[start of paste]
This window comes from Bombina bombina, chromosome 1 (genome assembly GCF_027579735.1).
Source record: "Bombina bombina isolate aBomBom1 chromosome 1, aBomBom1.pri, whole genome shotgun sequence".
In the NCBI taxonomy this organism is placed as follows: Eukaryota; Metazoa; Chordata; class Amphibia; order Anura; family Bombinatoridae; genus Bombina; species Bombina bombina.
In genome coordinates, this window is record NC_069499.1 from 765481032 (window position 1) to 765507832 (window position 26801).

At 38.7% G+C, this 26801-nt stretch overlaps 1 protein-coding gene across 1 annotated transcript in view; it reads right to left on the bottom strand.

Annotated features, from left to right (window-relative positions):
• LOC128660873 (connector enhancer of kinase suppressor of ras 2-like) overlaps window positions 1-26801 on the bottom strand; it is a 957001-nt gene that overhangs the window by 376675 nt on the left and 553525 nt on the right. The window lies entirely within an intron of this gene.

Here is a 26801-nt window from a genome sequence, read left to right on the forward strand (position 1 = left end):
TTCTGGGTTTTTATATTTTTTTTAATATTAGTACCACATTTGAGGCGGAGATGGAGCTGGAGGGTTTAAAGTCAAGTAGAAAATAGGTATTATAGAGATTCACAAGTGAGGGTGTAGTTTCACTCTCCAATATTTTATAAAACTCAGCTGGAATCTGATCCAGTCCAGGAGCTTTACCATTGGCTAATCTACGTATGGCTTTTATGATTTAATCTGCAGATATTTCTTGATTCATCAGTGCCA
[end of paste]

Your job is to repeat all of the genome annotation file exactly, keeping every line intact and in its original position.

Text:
This window comes from Bombina bombina, chromosome 1 (genome assembly GCF_027579735.1).
Source record: "Bombina bombina isolate aBomBom1 chromosome 1, aBomBom1.pri, whole genome shotgun sequence".
In the NCBI taxonomy this organism is placed as follows: Eukaryota; Metazoa; Chordata; class Amphibia; order Anura; family Bombinatoridae; genus Bombina; species Bombina bombina.
In genome coordinates, this window is record NC_069499.1 from 765481032 (window position 1) to 765507832 (window position 26801).

At 38.7% G+C, this 26801-nt stretch overlaps 1 protein-coding gene across 1 annotated transcript in view; it reads right to left on the bottom strand.

Annotated features, from left to right (window-relative positions):
• LOC128660873 (connector enhancer of kinase suppressor of ras 2-like) overlaps window positions 1-26801 on the bottom strand; it is a 957001-nt gene that overhangs the window by 376675 nt on the left and 553525 nt on the right. The window lies entirely within an intron of this gene.

Here is a 26801-nt window from a genome sequence, read left to right on the forward strand (position 1 = left end):
TTCTGGGTTTTTATATTTTTTTTAATATTAGTACCACATTTGAGGCGGAGATGGAGCTGGAGGGTTTAAAGTCAAGTAGAAAATAGGTATTATAGAGATTCACAAGTGAGGGTGTAGTTTCACTCTCCAATATTTTATAAAACTCAGCTGGAATCTGATCCAGTCCAGGAGCTTTACCATTGGCTAATCTACGTATGGCTTTTATGATTTAATCTGCAGATATTTCTTGATTCATCAGTGCCA